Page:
Mentioning the story of Ji Gong, in China, the first impression of people is a TV series playing the magic experiences and legend of Ji Gong, who was widely and highly respected as the Master of Zen Buddhism and the incarnation of Taming Dragon Arhat (Xiang Long Luo Han, 降龙罗汉, one of 500 Arhats in Buddhism culture). Historically speaking, Ji Gong was a true monk with a high cultivation and reputation in China. We share what we know about this figure in history and story. |
Ji Gong in History
Ji Gong(济公, 1133-1209) whose earthly name was Li Xiuyuan, was born in Yongning Village, Tiantai County, Taizhou, Zhejiang Province. His father was Li Chunmao and mother had a surname Wang. At the age of 18, his parents passed away. And he went to Lingyin Temple of Hangzhou and became a monk. Since then he used the Buddhist name Daoji (道济), and his teacher was Hui Yuan, an old and blind abbot and said to know the real identity of Ji Gong. Ji Gong disliked sutra chanting and meditation sitting, and he like eating meat and drinking alcohol, and even preferred garlic dog meat. All of these foods were absolutely prohibited in Buddhism. He always wore the worn-out clothes and hats and kept a broken hand fan. Due to his unrestraint, he was accused by other monks. His teacher just said a word – “the Gate of Buddhism is so vast! Why is this crazy monk not forgiven? ”. Therefore, he had a nickname Crazy Monk(济颠). After his teacher passed away, he was forced to move to Jingci Temple. He was quite proficient in the medicine and saved many people from death, and then he was respected as Living Buddha Ji Gong. Legendarily speaking, he was the earthly Arhat of Taming Dragon. On May 16, 1209, he passed away, and before going, he left a Buddhist verse.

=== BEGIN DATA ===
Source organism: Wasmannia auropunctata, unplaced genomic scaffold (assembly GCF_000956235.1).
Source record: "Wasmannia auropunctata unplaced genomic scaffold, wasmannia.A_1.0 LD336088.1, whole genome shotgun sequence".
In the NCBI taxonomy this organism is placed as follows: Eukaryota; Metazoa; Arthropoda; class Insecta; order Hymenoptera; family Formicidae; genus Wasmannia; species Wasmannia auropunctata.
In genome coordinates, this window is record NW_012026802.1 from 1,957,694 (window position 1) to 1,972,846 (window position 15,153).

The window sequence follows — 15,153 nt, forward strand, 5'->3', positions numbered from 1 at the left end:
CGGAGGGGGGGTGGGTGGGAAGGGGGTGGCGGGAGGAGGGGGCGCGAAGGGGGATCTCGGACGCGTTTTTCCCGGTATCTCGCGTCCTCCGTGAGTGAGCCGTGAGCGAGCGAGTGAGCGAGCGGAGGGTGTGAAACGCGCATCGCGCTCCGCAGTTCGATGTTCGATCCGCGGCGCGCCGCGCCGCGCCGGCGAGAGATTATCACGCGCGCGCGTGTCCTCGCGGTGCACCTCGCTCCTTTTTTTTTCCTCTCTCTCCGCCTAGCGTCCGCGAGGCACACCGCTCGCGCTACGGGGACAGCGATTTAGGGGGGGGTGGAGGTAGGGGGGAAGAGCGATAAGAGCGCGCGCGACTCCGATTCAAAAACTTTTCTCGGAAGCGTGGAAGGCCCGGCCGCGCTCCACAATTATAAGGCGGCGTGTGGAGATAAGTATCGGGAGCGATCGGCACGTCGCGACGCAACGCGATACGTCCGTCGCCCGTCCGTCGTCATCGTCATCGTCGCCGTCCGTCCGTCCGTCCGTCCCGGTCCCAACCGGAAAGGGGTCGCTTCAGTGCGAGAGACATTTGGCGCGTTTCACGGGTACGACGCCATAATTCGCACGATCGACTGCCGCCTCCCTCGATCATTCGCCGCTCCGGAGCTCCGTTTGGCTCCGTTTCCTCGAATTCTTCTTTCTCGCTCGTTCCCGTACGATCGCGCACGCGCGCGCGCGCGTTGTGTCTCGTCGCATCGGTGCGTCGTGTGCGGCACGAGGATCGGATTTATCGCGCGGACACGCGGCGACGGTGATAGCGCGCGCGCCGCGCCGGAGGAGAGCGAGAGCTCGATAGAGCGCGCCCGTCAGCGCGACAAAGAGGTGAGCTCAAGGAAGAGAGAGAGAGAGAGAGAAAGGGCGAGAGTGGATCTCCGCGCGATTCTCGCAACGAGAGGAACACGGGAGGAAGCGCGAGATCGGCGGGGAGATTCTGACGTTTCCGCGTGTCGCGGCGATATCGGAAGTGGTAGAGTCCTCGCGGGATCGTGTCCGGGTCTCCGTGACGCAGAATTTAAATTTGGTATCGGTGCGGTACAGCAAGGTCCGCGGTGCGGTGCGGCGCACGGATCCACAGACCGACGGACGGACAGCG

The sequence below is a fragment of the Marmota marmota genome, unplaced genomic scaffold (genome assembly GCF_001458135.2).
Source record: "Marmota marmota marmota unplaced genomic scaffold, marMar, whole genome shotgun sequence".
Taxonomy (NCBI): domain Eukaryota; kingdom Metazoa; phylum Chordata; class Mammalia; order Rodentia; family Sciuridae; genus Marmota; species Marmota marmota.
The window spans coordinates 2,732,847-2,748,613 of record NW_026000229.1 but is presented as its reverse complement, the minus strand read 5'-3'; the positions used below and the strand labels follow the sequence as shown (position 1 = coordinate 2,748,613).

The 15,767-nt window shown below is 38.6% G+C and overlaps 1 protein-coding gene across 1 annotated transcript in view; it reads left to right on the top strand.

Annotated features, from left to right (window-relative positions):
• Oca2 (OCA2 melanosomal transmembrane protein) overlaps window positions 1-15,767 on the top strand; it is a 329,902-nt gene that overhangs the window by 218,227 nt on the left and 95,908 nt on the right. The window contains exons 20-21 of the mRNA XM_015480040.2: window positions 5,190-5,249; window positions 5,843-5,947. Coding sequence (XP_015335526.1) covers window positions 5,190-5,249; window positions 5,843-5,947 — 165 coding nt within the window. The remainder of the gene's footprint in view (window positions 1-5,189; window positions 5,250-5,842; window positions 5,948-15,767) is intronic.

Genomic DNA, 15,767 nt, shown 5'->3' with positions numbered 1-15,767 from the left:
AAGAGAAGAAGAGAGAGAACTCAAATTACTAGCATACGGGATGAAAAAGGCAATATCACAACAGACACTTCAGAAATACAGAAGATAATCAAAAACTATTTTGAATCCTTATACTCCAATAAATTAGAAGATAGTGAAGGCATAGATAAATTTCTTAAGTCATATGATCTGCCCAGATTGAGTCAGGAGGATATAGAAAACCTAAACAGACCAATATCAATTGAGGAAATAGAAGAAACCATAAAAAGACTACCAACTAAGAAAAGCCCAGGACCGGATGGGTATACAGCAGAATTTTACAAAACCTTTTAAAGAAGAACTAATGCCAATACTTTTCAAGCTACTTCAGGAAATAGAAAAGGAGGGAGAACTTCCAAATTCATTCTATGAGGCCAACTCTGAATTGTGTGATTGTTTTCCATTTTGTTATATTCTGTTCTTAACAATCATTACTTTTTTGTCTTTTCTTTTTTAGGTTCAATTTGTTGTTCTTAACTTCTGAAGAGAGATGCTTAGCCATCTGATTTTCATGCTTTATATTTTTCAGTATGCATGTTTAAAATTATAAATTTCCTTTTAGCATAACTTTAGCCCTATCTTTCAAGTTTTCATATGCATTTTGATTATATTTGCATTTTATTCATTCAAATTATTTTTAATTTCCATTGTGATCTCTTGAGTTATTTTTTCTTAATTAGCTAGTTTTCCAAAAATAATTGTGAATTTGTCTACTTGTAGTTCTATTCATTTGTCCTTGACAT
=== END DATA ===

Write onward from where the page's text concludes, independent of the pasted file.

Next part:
六十年来狼藉，- Sixty years’ life in disorder
东壁打到西壁。- From east to west, I fight always
如今收拾归来，- Today, I review and return
依旧水连天碧。- All is same as those before
He was buried in Running Tiger Spring Area, and a special monastery named Jigong Tayuan was built in memory of him. Many historical words are written in the Records of Jingci Temple.
The statue of Ji Gong in Lingyin Temple, Hangzhou
Ji Gong in Story
The legends of Ji Gong were sourced from the late period of Southern Song Dynasty (1127-1279), and the folk storytellers begun taking his life experience as the theme, and up to Qing Dynasty (1644-1912), a storybook named Complete Stories of Ji Gong(济公全传) was published. His stories actually were sourced the story of Master Bao Zhi who living in the Northern and Southern Dynasties (420-589). Later, some folk stories and believes were blended, and Ji Gong became a featured immortal of Buddhism and Taoism. I-Kuan Tao worships Ji Gong and lists him as one of the Gods, and considers their founding master, Zhang Tianran, to be the incarnation of Ji Gong. There are lots of stories about Ji Gong. Hereinafter are the selected:
After living in Jingci Temple, Ji Gong acted as an amanuensis monk. On one occasion, the fire destroyed the main hall of Jingci Temple, the abbot turned to him for the big wood for restoring that hall, after he slept for three days because of overdrinking, he shouted at:"the wood is here, take it from well, the wood really effused from the well of temple continually until the woods were enough for rebuilding the hall. Nowadays, there is a Shenmu Well in Jingci Temple.
If you are interested in the stories of Ji Gong, and understand Chinese, we recommend you to enjoy the solo story-telling of Guo Degang in Beijing, and his most famous story telling is the Legend of Ji Gong, in which nearly all the stories of Ji Gong are available such as Eight Devils Temper Ji Gong with Fire, Ji Gong Fighting Against Da Peng, said to be the uncle of Sakyamuni, Ji Gong Edified Yellow Weasel Spirit for Nine Times, and so on.
One day, Ji Gong fore-felt there would be a hill flying to the front of Lingyin Temple, for the sake of saving the villagers, he took the measure of looting bride to take the villages away from their houses and eventually avoided happening of disaster. This is the story illustrating the origin of Peak Flying-From-Afar (飞来峰).